February 20 2011
There is nothing more Zeitgeisty than shooting short films on a mobile phone. Cheap, easy and convenient, it also lends a priceless arty street vibe to your video – the film equivalent of the politician’s glottal stop. That’s not to say, however, that mobile-phone footage is necessarily, er, phoney. It has a special amateur-but-cool quality to it, and using a phone also allows filmmakers to do things and get into shooting positions that would be hard with an enormous camera and lighting rig. The beauty of a mobile phone as a video camera is that it’s discreet. Everybody in the world carries one, so knocking off a quick film de moi is barely more intrusive, equipment-wise, than if you were shooting it with your handkerchief.
Which phone to use for your masterpiece, then? Well, the Nokia N8 is technically very good but, as in all things mobile phone, the current iPhone, the 4, is the popular upmarket choice. As with all its functions, the iPhone 4 isn’t exactly the best, but it’s the easiest and most pleasing to use by miles. And while the video is pretty good, this extraordinary new accessory from a company in Phoenix, Arizona, converts your iPhone into a serious video camera, quite good enough to make a proper film – or striking stills.
The Owle Bubo is, essentially, a big lump of nicely machined aluminium into which your iPhone snuggles. The shape of the mount ensures the first thing you need for good mobile video – stability. But it also incorporates a wide-angle (and macro) lens to enhance the built-in one and produce startlingly good pictures. The mount can take a variety of other lenses, too, so there’s scope to experiment.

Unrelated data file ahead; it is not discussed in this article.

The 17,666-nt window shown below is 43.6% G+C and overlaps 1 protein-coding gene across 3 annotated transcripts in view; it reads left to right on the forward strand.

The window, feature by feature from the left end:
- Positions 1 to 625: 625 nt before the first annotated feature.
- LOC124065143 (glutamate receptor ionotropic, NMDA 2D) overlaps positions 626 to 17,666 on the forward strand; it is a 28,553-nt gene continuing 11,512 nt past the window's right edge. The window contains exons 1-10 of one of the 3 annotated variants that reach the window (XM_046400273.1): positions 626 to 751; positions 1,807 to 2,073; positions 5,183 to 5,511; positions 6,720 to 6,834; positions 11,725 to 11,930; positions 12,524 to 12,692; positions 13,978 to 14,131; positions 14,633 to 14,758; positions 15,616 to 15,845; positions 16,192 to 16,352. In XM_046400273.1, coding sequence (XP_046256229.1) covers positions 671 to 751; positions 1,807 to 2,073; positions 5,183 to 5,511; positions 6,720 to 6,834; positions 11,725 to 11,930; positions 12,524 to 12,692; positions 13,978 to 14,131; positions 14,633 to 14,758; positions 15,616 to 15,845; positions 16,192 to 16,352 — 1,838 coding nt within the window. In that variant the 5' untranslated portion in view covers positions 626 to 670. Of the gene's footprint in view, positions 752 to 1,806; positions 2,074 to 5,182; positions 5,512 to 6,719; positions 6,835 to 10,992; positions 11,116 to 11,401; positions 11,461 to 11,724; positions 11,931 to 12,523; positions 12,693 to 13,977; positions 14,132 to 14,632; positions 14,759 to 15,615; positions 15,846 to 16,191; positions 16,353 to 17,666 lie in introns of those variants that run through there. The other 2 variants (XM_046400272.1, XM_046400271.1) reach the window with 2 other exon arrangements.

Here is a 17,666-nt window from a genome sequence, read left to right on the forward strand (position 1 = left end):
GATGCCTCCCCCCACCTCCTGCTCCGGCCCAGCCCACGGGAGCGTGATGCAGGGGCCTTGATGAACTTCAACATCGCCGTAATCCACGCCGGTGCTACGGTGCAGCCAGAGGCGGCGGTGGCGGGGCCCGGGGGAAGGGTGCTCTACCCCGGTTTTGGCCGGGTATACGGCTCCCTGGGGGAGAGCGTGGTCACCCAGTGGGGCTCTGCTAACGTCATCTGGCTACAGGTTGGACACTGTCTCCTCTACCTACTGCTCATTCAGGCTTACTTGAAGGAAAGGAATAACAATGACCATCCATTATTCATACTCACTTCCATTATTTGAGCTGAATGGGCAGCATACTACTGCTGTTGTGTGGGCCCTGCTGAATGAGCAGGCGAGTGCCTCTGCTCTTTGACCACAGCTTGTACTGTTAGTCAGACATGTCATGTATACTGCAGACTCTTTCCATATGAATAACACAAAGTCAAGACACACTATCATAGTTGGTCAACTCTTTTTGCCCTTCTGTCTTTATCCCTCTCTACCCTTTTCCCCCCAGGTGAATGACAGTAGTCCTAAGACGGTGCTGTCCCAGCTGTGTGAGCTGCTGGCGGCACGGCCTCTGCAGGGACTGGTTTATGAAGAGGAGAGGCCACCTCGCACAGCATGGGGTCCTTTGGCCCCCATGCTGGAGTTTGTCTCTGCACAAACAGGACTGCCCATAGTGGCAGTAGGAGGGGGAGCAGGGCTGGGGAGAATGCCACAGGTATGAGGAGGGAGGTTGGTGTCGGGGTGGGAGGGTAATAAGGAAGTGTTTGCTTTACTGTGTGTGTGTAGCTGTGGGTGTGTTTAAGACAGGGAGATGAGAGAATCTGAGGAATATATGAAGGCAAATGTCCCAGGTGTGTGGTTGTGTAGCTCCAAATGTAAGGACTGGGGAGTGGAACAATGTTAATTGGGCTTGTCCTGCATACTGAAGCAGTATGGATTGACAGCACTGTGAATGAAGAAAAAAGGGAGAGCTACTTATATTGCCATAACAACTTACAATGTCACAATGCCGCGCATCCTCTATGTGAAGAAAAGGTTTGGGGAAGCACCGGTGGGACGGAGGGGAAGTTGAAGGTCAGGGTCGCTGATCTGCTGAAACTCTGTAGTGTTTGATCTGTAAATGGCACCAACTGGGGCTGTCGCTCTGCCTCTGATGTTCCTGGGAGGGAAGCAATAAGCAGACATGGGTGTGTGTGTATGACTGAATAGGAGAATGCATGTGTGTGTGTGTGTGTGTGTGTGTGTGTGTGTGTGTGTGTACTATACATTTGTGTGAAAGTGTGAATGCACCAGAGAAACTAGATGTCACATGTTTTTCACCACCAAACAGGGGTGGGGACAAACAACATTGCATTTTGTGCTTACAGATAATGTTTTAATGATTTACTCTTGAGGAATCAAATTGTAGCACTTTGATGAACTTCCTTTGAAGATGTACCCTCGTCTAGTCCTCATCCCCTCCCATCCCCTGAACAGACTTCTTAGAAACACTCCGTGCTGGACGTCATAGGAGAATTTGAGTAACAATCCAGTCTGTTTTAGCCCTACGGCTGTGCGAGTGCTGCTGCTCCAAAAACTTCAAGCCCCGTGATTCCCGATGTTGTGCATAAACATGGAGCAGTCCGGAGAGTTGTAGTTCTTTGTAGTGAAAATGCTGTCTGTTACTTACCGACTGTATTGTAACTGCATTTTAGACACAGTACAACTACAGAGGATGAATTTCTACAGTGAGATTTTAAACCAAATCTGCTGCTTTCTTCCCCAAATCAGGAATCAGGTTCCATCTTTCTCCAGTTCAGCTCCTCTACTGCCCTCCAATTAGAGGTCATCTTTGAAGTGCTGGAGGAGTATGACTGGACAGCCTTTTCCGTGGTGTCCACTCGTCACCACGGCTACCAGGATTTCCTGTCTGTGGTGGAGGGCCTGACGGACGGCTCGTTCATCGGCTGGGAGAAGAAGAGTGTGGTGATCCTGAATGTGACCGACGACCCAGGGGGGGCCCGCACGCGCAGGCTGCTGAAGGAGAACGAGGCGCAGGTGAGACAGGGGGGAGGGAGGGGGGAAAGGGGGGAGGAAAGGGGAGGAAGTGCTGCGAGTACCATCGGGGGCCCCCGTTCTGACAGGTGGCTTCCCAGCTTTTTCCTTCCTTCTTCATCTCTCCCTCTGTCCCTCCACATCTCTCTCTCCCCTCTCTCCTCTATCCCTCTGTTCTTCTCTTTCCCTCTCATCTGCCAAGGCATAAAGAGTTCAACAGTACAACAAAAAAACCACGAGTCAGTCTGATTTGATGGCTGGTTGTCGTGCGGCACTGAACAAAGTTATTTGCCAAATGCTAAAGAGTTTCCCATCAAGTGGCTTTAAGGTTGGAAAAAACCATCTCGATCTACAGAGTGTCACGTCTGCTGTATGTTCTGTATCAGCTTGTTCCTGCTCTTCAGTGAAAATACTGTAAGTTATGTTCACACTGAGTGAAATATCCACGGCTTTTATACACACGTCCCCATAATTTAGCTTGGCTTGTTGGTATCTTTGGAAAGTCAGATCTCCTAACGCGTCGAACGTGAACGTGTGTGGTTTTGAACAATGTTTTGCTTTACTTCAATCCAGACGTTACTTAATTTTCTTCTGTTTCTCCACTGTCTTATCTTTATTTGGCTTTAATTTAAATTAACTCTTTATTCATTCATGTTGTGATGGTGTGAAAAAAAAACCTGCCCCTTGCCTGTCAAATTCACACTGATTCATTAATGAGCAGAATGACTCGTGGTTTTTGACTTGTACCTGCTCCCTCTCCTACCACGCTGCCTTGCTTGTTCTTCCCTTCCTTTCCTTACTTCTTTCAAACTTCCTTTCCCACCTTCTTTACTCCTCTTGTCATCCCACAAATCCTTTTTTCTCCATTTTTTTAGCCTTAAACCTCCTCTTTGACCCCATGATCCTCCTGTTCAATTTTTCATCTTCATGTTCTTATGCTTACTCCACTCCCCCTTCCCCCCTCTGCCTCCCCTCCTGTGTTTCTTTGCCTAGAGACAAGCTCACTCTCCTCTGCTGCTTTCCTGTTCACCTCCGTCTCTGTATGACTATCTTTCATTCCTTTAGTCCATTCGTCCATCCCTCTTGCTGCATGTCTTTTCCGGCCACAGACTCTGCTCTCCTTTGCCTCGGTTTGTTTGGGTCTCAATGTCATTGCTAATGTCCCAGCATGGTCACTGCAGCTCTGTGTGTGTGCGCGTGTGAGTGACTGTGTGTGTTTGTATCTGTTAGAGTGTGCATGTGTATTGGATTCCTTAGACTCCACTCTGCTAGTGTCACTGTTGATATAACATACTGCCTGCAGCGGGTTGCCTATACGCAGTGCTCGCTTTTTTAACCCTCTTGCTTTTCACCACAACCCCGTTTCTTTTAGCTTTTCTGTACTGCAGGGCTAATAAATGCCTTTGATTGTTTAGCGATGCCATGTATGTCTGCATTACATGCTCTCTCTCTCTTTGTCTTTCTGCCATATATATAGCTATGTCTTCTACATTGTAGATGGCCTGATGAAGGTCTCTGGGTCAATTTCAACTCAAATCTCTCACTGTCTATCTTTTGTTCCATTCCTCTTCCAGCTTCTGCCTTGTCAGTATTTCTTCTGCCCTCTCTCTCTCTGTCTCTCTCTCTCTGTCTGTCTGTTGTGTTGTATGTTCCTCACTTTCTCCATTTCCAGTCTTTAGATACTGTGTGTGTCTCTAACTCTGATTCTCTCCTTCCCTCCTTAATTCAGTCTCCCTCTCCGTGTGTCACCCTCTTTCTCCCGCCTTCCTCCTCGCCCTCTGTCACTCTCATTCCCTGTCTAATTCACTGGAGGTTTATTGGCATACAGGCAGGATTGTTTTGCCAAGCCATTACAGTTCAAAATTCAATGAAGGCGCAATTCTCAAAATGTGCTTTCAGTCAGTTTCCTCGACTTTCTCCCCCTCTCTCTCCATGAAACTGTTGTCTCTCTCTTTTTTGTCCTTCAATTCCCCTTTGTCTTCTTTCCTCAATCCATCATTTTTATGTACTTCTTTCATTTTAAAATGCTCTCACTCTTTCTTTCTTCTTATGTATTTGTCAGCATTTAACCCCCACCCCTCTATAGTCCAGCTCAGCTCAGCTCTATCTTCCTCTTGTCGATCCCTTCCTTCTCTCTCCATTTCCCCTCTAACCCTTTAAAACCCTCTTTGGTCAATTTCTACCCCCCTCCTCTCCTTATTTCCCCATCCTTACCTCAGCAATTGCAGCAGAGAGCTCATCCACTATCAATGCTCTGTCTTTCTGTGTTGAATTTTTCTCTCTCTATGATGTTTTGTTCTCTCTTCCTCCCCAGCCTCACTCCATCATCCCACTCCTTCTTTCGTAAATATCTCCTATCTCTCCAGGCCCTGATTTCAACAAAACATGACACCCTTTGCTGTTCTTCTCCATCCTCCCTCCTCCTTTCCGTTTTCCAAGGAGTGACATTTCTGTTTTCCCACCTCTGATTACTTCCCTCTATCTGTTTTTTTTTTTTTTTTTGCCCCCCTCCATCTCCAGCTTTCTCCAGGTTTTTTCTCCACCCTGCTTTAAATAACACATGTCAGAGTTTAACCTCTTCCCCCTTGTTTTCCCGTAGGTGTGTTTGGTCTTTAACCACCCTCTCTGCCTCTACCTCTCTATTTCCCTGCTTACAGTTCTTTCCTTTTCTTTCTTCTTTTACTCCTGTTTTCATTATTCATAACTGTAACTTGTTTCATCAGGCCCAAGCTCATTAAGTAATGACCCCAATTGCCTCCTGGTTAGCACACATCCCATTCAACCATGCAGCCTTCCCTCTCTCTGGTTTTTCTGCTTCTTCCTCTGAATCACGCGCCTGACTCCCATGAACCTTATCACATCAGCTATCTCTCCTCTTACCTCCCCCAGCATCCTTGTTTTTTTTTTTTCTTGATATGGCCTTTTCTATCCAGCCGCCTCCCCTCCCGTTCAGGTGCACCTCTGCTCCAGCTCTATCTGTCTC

The Owle video HD kit put together by Pinewood Studios-based Appleworld Distribution, however, includes a proper microphone and the Rotolight ring light pictured – which, with its filters and gels, boosts your video to professional standards.
One small point: when you’re shooting with the Owle, it’s recommended you put the phone into in-flight mode. This, of course, means that it’s no longer a phone. Hardly matters, though, because you’d look very silly holding the entire video rig up to your ear.